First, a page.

Somebody reminded me the other day of Neil Fleming’s VARK model for categorizing different learning styles people have. VARK stands for:
- V – visual – learn by watching, observing, seeing – think visual aids, charts, graphs, diagrams etc.
- A – auditory – learn by listening – lectures, discussions, audio, speaking.
- R – reading-writing preference – learn through written words (read or written) – books, articles etc.
- K – kinesthetic – learn by doing – experiments, hands on, experience, touch and taste.
Now of course in reality many people (and teachers) are to some degree multi-modal – they use and enjoy all of the above to differing degrees, but most of us, whether we put ourselves in the position of learner or teacher, bias one or two of the above. For preachers you will probably bias your own learning style in your teaching style. Most preachers I know are A and R and the preaching reflects that.
The challenge is to consider all of the above and see if their are ways you can touch on each of them – not necessarily in every talk, but regularly using the different modalities to help different people. To add one more thing into the mix, a teacher I spoke to said that in modern pedagogy interaction is everything. Retention and application of learning shoots up massively where people are active, not passive, learners. Much of our preaching is a monologue. I’m currently experimenting with ways of hitting these different styles and generating some interaction. Here’s two examples: last week I put up a whiteboard and got some feedback on a question. This week I’m going to hand out some scent sticks (I’m doing something on ‘fragrant offering’) and get people to describe smells and how they make you feel. Hopefully the experience reinforces the learning (hopefully)!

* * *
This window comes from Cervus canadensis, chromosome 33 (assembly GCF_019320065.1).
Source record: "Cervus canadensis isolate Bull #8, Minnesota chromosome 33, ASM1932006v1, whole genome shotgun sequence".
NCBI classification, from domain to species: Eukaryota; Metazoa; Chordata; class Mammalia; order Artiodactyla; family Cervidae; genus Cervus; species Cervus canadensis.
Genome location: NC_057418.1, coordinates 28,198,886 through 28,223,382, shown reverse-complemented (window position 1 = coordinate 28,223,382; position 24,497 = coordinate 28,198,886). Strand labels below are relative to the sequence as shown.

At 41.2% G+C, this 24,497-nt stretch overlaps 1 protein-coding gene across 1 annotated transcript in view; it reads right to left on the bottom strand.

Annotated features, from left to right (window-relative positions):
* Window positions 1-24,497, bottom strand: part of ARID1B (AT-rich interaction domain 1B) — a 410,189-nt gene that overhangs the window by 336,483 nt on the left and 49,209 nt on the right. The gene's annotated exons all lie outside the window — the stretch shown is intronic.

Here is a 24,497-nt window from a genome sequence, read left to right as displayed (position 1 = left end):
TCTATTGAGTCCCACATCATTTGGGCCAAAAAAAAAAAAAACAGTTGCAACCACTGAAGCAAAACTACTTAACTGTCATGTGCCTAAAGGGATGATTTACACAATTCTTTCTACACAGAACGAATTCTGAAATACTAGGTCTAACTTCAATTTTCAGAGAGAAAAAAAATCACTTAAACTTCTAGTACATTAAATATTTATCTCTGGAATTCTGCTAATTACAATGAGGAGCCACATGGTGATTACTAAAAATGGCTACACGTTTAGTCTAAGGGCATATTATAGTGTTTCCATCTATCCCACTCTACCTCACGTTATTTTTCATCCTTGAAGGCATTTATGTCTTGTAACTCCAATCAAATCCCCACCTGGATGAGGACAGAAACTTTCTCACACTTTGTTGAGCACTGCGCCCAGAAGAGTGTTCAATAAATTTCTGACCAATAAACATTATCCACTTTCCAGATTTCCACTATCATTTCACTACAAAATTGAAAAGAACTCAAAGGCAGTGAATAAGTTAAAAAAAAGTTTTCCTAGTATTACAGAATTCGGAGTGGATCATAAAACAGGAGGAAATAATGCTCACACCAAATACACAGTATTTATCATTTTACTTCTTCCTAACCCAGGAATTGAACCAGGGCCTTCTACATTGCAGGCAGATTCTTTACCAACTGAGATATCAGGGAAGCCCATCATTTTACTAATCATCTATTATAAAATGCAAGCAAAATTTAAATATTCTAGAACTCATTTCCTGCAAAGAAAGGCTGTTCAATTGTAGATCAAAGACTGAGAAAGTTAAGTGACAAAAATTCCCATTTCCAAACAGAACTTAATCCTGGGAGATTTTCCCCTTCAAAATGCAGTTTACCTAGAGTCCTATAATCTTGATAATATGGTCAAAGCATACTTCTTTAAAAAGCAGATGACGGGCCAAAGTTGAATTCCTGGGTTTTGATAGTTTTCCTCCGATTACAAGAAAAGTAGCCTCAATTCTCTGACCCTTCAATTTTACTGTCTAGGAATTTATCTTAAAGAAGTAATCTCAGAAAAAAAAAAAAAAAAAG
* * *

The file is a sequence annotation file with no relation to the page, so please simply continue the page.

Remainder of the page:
So next time you prep, write down the side of the page V,A,R,K, and see how many you can employ, and if there are ways of having some kind of interaction.